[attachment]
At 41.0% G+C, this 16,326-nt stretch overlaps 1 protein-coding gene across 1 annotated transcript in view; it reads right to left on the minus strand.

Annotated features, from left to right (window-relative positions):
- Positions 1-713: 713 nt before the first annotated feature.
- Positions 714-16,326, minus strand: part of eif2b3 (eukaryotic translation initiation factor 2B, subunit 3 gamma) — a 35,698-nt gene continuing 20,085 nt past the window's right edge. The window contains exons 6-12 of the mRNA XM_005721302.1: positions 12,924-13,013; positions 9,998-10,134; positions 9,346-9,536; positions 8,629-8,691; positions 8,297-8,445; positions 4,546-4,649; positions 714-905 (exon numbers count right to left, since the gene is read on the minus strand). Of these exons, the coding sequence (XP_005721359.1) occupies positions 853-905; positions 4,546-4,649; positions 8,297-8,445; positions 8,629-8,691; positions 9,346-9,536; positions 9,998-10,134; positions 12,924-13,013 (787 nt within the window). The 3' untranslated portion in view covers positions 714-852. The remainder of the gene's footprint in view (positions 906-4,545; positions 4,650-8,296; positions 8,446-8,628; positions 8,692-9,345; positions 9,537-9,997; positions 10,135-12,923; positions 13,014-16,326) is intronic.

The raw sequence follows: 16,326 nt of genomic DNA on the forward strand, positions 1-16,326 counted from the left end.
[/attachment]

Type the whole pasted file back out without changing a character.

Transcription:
At 41.0% G+C, this 16,326-nt stretch overlaps 1 protein-coding gene across 1 annotated transcript in view; it reads right to left on the minus strand.

Annotated features, from left to right (window-relative positions):
- Positions 1-713: 713 nt before the first annotated feature.
- Positions 714-16,326, minus strand: part of eif2b3 (eukaryotic translation initiation factor 2B, subunit 3 gamma) — a 35,698-nt gene continuing 20,085 nt past the window's right edge. The window contains exons 6-12 of the mRNA XM_005721302.1: positions 12,924-13,013; positions 9,998-10,134; positions 9,346-9,536; positions 8,629-8,691; positions 8,297-8,445; positions 4,546-4,649; positions 714-905 (exon numbers count right to left, since the gene is read on the minus strand). Of these exons, the coding sequence (XP_005721359.1) occupies positions 853-905; positions 4,546-4,649; positions 8,297-8,445; positions 8,629-8,691; positions 9,346-9,536; positions 9,998-10,134; positions 12,924-13,013 (787 nt within the window). The 3' untranslated portion in view covers positions 714-852. The remainder of the gene's footprint in view (positions 906-4,545; positions 4,650-8,296; positions 8,446-8,628; positions 8,692-9,345; positions 9,537-9,997; positions 10,135-12,923; positions 13,014-16,326) is intronic.

The raw sequence follows: 16,326 nt of genomic DNA on the forward strand, positions 1-16,326 counted from the left end.